Defense of Others
The law of defense of others closely parallels the law of self-defense. This law allows you use force (even deadly force) to defend other people when you believe that they are in imminent danger.
This law can be used as a complete defense to criminal charges. But, the jury will have to make its own interpretations regarding whether the accused rightfully responded to imminent danger or not.
The law is applicable if: The defendant had believed that another person was facing danger that would cause grievous body harm or death,
- The defendant acted reasonably, that is any reasonable person under similar circumstances would have acted in a similar way, and
- The force used by the respondent was reasonable, or any reasonable person would have used similar force to stop the threat.
Like the law of self-defense, the doctrine of reasonableness is essential, and therefore the defendant's belief that it was necessary is not enough, it has to be proved that a reasonable person would have used similar force if they were facing similar threat.
How is the rule applied?
The rule of the law of defense for others requires that the defendant must use the same force that the victim would have used in self-defense. If the victim would not have used such a force in self-defense, then the defendant has no defense and could be charged of criminal responsibility.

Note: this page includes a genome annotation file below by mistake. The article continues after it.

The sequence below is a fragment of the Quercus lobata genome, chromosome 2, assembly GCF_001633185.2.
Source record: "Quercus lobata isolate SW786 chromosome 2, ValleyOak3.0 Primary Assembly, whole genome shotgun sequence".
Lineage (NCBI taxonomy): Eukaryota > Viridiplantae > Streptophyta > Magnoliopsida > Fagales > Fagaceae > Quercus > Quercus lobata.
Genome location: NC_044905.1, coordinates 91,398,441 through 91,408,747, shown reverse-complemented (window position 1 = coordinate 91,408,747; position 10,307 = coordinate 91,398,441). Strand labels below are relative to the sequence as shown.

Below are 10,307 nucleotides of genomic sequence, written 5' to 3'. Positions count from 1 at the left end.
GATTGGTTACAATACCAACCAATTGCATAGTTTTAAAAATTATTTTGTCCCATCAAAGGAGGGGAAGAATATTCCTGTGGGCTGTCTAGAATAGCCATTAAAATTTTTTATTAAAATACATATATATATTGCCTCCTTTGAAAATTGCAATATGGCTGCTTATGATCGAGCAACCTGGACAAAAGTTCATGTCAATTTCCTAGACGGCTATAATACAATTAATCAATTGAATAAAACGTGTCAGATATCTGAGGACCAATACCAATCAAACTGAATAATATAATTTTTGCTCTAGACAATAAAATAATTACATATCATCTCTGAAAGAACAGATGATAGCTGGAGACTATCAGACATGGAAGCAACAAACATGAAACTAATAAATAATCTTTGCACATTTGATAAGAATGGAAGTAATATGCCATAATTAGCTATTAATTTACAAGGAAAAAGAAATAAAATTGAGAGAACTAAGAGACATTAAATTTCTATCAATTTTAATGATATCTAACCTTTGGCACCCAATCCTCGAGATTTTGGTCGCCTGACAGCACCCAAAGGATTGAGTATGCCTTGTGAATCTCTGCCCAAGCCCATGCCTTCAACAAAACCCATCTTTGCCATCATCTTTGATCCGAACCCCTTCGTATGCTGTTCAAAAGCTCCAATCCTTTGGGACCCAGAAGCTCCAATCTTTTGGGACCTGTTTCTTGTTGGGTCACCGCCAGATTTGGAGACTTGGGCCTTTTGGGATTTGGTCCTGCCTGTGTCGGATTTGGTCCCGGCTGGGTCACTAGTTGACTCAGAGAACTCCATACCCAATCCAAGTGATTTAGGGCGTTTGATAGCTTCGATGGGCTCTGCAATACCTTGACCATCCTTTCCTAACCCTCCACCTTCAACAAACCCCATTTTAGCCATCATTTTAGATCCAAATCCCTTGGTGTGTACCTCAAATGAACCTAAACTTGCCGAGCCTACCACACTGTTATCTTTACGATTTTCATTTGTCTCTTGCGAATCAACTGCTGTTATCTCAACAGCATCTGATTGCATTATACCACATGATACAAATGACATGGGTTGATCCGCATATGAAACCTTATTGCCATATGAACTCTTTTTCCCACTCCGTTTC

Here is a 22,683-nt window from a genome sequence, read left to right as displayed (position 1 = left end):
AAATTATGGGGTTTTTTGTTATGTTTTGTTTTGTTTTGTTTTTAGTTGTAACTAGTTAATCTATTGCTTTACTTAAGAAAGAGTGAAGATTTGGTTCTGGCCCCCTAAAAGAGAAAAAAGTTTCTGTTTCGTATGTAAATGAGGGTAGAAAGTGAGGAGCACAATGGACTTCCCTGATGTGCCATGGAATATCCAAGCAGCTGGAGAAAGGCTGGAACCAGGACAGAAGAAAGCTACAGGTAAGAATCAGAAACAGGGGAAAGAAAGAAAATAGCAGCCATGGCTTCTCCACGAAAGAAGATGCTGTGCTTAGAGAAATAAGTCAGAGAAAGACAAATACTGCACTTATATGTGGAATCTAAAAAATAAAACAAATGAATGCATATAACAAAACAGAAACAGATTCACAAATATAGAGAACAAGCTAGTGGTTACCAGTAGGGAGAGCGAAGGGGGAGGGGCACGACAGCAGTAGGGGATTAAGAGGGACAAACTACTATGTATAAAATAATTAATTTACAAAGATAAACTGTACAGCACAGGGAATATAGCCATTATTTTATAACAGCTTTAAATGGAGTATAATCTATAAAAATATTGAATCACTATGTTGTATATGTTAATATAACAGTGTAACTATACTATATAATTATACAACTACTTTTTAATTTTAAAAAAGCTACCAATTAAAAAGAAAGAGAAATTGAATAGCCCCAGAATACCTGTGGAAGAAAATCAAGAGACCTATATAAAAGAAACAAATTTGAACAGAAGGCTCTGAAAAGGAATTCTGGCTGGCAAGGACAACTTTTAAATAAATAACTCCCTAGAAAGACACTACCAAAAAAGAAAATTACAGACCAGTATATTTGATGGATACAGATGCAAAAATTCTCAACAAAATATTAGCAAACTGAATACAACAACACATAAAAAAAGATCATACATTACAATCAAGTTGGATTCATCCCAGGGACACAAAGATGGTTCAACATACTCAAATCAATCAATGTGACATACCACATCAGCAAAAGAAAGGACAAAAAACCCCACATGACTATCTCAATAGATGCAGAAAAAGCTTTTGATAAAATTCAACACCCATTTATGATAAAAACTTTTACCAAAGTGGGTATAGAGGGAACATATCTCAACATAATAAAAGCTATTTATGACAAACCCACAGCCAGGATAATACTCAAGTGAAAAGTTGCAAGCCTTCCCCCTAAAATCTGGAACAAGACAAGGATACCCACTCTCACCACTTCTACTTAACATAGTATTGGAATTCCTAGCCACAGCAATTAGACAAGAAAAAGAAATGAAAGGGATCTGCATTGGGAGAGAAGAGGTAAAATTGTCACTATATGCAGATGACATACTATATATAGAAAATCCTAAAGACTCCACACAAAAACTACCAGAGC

This rule is often referred as the rule of alter ego. For instance, if two people were rehearsing a fight for an acting session, and another person intervenes mistaking the scene as a fight and in the process causing injury on one person he thought was an aggressor.
The law of defense of others would not be applicable, and the defendant could be charged with causing bodily harm to another person. In this case, the victim was in no danger and the force used may not have been necessary. The rule of alter ego is parallel to the doctrine of reasonableness.
Can deadly force be used if defense of others?
Using deadly force to defend others is justifiable as long as the defendant reasonably believed that the force was necessary in that situation. If the circumstances were of a simple assault then using deadly force would not be justified. So, depending on the circumstances using deadly force may or may not be justifiable. In other cases using deadly force is acceptable.
For the law of defense of others, following conditions must be met though not without limitations
- There should be some relationships between the defendant and the person he was defending,
- The defendant was not the one who provoked the fight or started the attack,
- The respondent’s knowledge will be used as the basis of the decision. For instance, if it later comes out that the aggressor was actually a serial killer, but the defendant was not aware at the time, then the new knowledge would not be used as a defense.
- If the defendant were in the process of committing crime at the time of the incident, then the defense would not apply if force was used to aid another person to resist arrest
Defense of others may be a defense in your case. A skilled attorney will assist you in determining the best strategy and defenses to use in your case. Contact us today.